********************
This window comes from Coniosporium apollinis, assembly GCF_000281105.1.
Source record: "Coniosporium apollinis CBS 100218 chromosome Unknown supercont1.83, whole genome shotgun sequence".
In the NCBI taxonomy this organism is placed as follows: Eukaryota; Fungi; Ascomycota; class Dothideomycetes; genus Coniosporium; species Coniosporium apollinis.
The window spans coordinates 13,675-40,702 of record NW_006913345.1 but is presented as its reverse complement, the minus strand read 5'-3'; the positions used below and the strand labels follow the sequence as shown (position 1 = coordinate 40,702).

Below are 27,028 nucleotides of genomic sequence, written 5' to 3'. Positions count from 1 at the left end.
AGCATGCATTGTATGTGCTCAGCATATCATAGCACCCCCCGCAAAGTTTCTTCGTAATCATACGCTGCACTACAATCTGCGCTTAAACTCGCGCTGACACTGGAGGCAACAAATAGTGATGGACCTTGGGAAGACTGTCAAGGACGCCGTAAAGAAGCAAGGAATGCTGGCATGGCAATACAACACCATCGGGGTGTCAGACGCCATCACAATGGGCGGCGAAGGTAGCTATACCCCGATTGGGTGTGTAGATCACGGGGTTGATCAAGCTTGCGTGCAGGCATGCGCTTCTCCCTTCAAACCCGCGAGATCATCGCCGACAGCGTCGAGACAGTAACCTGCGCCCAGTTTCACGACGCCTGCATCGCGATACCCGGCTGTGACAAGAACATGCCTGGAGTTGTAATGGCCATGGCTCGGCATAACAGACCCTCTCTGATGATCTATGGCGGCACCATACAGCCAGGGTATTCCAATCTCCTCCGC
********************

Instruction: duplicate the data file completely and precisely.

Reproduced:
This window comes from Coniosporium apollinis, assembly GCF_000281105.1.
Source record: "Coniosporium apollinis CBS 100218 chromosome Unknown supercont1.83, whole genome shotgun sequence".
In the NCBI taxonomy this organism is placed as follows: Eukaryota; Fungi; Ascomycota; class Dothideomycetes; genus Coniosporium; species Coniosporium apollinis.
The window spans coordinates 13,675-40,702 of record NW_006913345.1 but is presented as its reverse complement, the minus strand read 5'-3'; the positions used below and the strand labels follow the sequence as shown (position 1 = coordinate 40,702).

Below are 27,028 nucleotides of genomic sequence, written 5' to 3'. Positions count from 1 at the left end.
AGCATGCATTGTATGTGCTCAGCATATCATAGCACCCCCCGCAAAGTTTCTTCGTAATCATACGCTGCACTACAATCTGCGCTTAAACTCGCGCTGACACTGGAGGCAACAAATAGTGATGGACCTTGGGAAGACTGTCAAGGACGCCGTAAAGAAGCAAGGAATGCTGGCATGGCAATACAACACCATCGGGGTGTCAGACGCCATCACAATGGGCGGCGAAGGTAGCTATACCCCGATTGGGTGTGTAGATCACGGGGTTGATCAAGCTTGCGTGCAGGCATGCGCTTCTCCCTTCAAACCCGCGAGATCATCGCCGACAGCGTCGAGACAGTAACCTGCGCCCAGTTTCACGACGCCTGCATCGCGATACCCGGCTGTGACAAGAACATGCCTGGAGTTGTAATGGCCATGGCTCGGCATAACAGACCCTCTCTGATGATCTATGGCGGCACCATACAGCCAGGGTATTCCAATCTCCTCCGC